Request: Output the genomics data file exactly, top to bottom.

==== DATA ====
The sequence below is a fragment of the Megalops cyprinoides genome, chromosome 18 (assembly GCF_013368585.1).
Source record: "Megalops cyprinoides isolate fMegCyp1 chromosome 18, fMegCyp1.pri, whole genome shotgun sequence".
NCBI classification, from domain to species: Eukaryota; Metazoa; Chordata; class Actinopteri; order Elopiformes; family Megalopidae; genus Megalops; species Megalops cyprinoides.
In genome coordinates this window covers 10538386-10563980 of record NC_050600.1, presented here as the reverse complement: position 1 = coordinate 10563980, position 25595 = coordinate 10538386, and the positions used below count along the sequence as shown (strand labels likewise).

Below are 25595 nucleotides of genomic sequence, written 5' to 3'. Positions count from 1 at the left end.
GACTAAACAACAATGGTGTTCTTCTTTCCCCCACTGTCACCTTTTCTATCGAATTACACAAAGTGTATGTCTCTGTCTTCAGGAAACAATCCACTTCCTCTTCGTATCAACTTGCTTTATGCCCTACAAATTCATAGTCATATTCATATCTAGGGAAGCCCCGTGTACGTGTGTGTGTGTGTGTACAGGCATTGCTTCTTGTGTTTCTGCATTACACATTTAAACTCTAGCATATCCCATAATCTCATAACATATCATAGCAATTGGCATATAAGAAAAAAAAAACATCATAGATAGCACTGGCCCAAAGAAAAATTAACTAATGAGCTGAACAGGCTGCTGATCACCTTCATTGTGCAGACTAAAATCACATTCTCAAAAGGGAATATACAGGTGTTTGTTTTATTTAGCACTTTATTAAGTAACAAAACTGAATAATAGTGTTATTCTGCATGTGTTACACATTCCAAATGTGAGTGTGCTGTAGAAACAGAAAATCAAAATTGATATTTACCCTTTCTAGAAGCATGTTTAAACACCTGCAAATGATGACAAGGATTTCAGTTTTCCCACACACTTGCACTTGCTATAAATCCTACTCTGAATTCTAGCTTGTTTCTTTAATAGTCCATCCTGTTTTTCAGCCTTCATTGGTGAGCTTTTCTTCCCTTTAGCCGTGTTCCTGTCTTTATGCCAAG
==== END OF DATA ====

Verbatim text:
The sequence below is a fragment of the Megalops cyprinoides genome, chromosome 18 (assembly GCF_013368585.1).
Source record: "Megalops cyprinoides isolate fMegCyp1 chromosome 18, fMegCyp1.pri, whole genome shotgun sequence".
NCBI classification, from domain to species: Eukaryota; Metazoa; Chordata; class Actinopteri; order Elopiformes; family Megalopidae; genus Megalops; species Megalops cyprinoides.
In genome coordinates this window covers 10538386-10563980 of record NC_050600.1, presented here as the reverse complement: position 1 = coordinate 10563980, position 25595 = coordinate 10538386, and the positions used below count along the sequence as shown (strand labels likewise).

Below are 25595 nucleotides of genomic sequence, written 5' to 3'. Positions count from 1 at the left end.
GACTAAACAACAATGGTGTTCTTCTTTCCCCCACTGTCACCTTTTCTATCGAATTACACAAAGTGTATGTCTCTGTCTTCAGGAAACAATCCACTTCCTCTTCGTATCAACTTGCTTTATGCCCTACAAATTCATAGTCATATTCATATCTAGGGAAGCCCCGTGTACGTGTGTGTGTGTGTGTACAGGCATTGCTTCTTGTGTTTCTGCATTACACATTTAAACTCTAGCATATCCCATAATCTCATAACATATCATAGCAATTGGCATATAAGAAAAAAAAAACATCATAGATAGCACTGGCCCAAAGAAAAATTAACTAATGAGCTGAACAGGCTGCTGATCACCTTCATTGTGCAGACTAAAATCACATTCTCAAAAGGGAATATACAGGTGTTTGTTTTATTTAGCACTTTATTAAGTAACAAAACTGAATAATAGTGTTATTCTGCATGTGTTACACATTCCAAATGTGAGTGTGCTGTAGAAACAGAAAATCAAAATTGATATTTACCCTTTCTAGAAGCATGTTTAAACACCTGCAAATGATGACAAGGATTTCAGTTTTCCCACACACTTGCACTTGCTATAAATCCTACTCTGAATTCTAGCTTGTTTCTTTAATAGTCCATCCTGTTTTTCAGCCTTCATTGGTGAGCTTTTCTTCCCTTTAGCCGTGTTCCTGTCTTTATGCCAAG